Cinema and media studies major Nicole Doerges ’22 had planned to study film in Florence, Italy—but when that program got canceled, ended up at the CET-FAMU Narrative Film Production program in Prague. “The program normally has about 50 people in it, but because of COVID there were fewer applicants and fewer people accepted,” Doerges explained. “We were nine students in total, which meant we could live in two apartments on the same floor of a hostel instead of scattered throughout the city like in previous semesters. We got to work super-closely with the instructors, who are professionals in the industry, we had a bigger budget for our films, and we obviously spent a lot of time all together. In that way I think COVID was sort of a double-edged sword: it really limited what we were able to do and see and experience throughout the semester, but that also meant we became a really close group bonded by a very unique experience.”

“Truthfully, I applied on a complete whim,” wrote Alexandra Brooks ’23 about ending up in Amman, Jordan in spring 2021. Brooks had been deciding if they should take a leave of absence but wanted to assess all their options first: “I briefly looked through the Term 4 study abroad programs and saw that there was one in Jordan that focused on Arabic language study as well as refugees and politics in the region—all of which greatly interest me and also related to what I was already studying—so I decided to apply last minute.”

While Brooks did say their time in Jordan could be lonely—they interacted mostly with the same ten people all the time, due to COVID restrictions—they did have many memorable moments, like hiking Wadi Mujib, a river surrounded by canyons on either side that opens up to the Dead Sea. “Truthfully the most valuable thing I learned while studying abroad was confidence,” wrote Brooks. “Before this program I would not have felt comfortable traveling or living on my own in a different country, especially one where I was not completely comfortable in the language, but now I absolutely do and I am even already planning a solo trip back to Jordan after the pandemic is over so I can experience the country more firsthand when everything has opened back up again. There were definitely times where we accidentally took the bus to the wrong city, or panicked because we didn't know the Arabic word for something and ended up in a bit of a sticky situation—but those experiences resulted in some of the best adventures and made me a lot more comfortable navigating the world independently.”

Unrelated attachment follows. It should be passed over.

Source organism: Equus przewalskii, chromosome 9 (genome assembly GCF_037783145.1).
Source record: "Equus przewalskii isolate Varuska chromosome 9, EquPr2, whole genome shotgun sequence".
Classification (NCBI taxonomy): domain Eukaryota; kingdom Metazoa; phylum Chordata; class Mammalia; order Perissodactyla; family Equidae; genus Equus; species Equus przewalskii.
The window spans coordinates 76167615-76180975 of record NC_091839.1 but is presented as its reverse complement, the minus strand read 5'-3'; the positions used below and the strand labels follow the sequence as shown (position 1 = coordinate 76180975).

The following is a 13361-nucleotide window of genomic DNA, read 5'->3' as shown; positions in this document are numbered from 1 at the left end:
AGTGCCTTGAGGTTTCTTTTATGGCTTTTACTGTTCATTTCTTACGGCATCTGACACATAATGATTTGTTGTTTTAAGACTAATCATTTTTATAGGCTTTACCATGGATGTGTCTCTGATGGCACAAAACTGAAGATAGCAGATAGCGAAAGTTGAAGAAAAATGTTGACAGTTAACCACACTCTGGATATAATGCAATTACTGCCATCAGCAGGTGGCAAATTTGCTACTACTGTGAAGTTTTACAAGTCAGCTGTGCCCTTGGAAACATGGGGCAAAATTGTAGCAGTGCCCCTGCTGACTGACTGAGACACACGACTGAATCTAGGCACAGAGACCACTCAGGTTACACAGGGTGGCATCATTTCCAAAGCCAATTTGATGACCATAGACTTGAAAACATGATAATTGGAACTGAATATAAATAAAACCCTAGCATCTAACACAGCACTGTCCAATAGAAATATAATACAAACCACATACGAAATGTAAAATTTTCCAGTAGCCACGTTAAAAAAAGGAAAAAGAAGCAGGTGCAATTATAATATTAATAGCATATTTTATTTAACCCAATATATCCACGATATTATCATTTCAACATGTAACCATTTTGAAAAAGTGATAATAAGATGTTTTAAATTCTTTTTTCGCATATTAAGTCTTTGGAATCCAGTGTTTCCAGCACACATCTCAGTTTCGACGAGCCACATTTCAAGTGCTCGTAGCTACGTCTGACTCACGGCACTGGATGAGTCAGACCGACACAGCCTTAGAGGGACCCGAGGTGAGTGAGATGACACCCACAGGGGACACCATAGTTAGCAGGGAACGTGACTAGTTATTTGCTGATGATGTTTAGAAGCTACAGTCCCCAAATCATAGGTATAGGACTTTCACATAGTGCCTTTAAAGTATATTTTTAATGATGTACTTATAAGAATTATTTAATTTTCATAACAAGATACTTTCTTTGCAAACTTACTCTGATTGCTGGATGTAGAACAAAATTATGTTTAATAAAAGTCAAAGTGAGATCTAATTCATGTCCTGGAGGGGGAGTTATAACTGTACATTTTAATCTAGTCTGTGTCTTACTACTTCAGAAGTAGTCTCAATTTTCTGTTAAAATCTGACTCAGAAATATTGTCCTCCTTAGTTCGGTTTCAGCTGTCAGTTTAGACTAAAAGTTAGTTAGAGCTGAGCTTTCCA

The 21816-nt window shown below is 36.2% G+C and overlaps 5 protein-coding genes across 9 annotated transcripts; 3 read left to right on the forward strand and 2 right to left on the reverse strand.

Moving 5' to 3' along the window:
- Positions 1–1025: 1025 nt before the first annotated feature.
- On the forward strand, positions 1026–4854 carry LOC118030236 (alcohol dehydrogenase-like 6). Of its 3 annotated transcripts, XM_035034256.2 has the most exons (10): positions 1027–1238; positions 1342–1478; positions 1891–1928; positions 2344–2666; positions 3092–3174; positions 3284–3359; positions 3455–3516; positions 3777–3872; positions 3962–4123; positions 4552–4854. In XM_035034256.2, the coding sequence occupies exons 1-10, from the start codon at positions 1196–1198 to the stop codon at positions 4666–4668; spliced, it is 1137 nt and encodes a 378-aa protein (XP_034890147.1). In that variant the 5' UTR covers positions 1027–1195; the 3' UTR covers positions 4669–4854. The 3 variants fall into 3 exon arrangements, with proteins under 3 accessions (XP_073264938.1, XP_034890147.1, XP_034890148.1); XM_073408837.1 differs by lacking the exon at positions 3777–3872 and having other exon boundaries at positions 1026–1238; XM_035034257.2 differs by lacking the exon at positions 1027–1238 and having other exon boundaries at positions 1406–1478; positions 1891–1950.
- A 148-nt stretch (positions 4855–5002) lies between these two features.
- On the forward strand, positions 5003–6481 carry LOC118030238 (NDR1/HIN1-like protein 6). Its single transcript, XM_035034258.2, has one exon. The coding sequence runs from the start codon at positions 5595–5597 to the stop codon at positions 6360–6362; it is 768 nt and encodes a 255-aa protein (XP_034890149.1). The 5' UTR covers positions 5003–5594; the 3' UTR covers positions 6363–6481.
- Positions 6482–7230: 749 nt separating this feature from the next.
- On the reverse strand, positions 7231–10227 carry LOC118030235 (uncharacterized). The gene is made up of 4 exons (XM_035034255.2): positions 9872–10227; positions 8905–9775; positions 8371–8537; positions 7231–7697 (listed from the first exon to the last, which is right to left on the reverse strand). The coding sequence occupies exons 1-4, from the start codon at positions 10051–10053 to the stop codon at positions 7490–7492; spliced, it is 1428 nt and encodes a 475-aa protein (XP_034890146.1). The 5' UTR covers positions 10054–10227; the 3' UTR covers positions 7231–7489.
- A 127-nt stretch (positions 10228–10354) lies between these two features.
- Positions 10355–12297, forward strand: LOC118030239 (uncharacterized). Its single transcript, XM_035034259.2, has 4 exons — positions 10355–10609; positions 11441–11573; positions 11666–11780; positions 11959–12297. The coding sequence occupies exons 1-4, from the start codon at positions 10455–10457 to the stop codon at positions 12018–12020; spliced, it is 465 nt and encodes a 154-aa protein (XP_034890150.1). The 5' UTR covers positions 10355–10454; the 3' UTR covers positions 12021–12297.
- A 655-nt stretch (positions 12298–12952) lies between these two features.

Some Wellesley students had an international experience without ever leaving their home country. Carrie Wang ’22 remotely studied abroad in Ireland for seven weeks, doing a research internship with a postdoctoral student at Trinity College Dublin. “It was hard to find times that worked for the both of us to meet during the week because of the time difference,” recalled Wang. Despite the challenges, Wang especially enjoyed the Friday lessons where her instructor would share “tidbits about Irish culture as well as stories from her own family. I especially liked when we did cross-cultural comparisons in regards to lifestyle or workplace culture as it was fascinating to see the differences and similarities between different cultures and hear from each student's personal experience. The lessons were always a combination of learning and bonding, which was what made them so engaging.”

While Thomas-Starck hopes that the 2021-2022 school year will be “a little more normal” in terms of students studying abroad, there are still going to be challenges and changes. “Be patient with the whole process,” said Wang when asked about what advice she would give to students considering studying abroad in 2021-2022. “I switched my internship plans twice before settling on the Dublin program due to COVID, and even then what was originally planned as an in-person internship became virtual. Make the most of the program no matter the format—virtual or in-person—and know that you'll be able to have a rewarding and interesting cross-cultural experience as long as you fully engage with all the different aspects of the program.”